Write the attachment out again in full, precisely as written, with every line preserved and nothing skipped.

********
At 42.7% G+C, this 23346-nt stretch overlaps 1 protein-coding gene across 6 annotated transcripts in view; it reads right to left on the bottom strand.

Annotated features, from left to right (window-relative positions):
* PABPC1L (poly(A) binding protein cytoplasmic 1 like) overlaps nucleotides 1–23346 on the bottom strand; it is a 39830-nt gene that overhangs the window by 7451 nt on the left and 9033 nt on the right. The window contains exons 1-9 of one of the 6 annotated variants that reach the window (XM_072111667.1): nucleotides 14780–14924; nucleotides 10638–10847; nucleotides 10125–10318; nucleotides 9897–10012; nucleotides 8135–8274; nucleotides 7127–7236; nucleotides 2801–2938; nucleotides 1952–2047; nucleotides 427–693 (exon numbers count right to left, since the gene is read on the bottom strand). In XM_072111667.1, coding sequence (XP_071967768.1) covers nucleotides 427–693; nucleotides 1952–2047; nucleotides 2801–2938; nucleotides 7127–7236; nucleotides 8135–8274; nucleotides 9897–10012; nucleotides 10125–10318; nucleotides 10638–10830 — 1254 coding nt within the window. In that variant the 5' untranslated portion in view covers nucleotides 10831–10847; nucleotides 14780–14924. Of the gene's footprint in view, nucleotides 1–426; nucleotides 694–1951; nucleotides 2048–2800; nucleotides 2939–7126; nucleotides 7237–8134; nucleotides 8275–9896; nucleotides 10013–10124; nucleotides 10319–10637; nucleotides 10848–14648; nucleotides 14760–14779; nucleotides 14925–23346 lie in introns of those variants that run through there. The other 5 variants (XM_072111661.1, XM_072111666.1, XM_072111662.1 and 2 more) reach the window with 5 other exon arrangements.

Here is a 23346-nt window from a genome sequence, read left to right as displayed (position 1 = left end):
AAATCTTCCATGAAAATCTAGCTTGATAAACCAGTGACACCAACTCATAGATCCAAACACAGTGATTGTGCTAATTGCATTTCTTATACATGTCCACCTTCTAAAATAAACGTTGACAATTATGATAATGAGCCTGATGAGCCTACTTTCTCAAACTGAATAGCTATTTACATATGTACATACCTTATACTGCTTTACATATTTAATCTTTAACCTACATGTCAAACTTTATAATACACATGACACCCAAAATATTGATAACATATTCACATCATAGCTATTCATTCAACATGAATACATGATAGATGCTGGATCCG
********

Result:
At 42.7% G+C, this 23346-nt stretch overlaps 1 protein-coding gene across 6 annotated transcripts in view; it reads right to left on the bottom strand.

Annotated features, from left to right (window-relative positions):
* PABPC1L (poly(A) binding protein cytoplasmic 1 like) overlaps nucleotides 1–23346 on the bottom strand; it is a 39830-nt gene that overhangs the window by 7451 nt on the left and 9033 nt on the right. The window contains exons 1-9 of one of the 6 annotated variants that reach the window (XM_072111667.1): nucleotides 14780–14924; nucleotides 10638–10847; nucleotides 10125–10318; nucleotides 9897–10012; nucleotides 8135–8274; nucleotides 7127–7236; nucleotides 2801–2938; nucleotides 1952–2047; nucleotides 427–693 (exon numbers count right to left, since the gene is read on the bottom strand). In XM_072111667.1, coding sequence (XP_071967768.1) covers nucleotides 427–693; nucleotides 1952–2047; nucleotides 2801–2938; nucleotides 7127–7236; nucleotides 8135–8274; nucleotides 9897–10012; nucleotides 10125–10318; nucleotides 10638–10830 — 1254 coding nt within the window. In that variant the 5' untranslated portion in view covers nucleotides 10831–10847; nucleotides 14780–14924. Of the gene's footprint in view, nucleotides 1–426; nucleotides 694–1951; nucleotides 2048–2800; nucleotides 2939–7126; nucleotides 7237–8134; nucleotides 8275–9896; nucleotides 10013–10124; nucleotides 10319–10637; nucleotides 10848–14648; nucleotides 14760–14779; nucleotides 14925–23346 lie in introns of those variants that run through there. The other 5 variants (XM_072111661.1, XM_072111666.1, XM_072111662.1 and 2 more) reach the window with 5 other exon arrangements.

Here is a 23346-nt window from a genome sequence, read left to right as displayed (position 1 = left end):
AAATCTTCCATGAAAATCTAGCTTGATAAACCAGTGACACCAACTCATAGATCCAAACACAGTGATTGTGCTAATTGCATTTCTTATACATGTCCACCTTCTAAAATAAACGTTGACAATTATGATAATGAGCCTGATGAGCCTACTTTCTCAAACTGAATAGCTATTTACATATGTACATACCTTATACTGCTTTACATATTTAATCTTTAACCTACATGTCAAACTTTATAATACACATGACACCCAAAATATTGATAACATATTCACATCATAGCTATTCATTCAACATGAATACATGATAGATGCTGGATCCG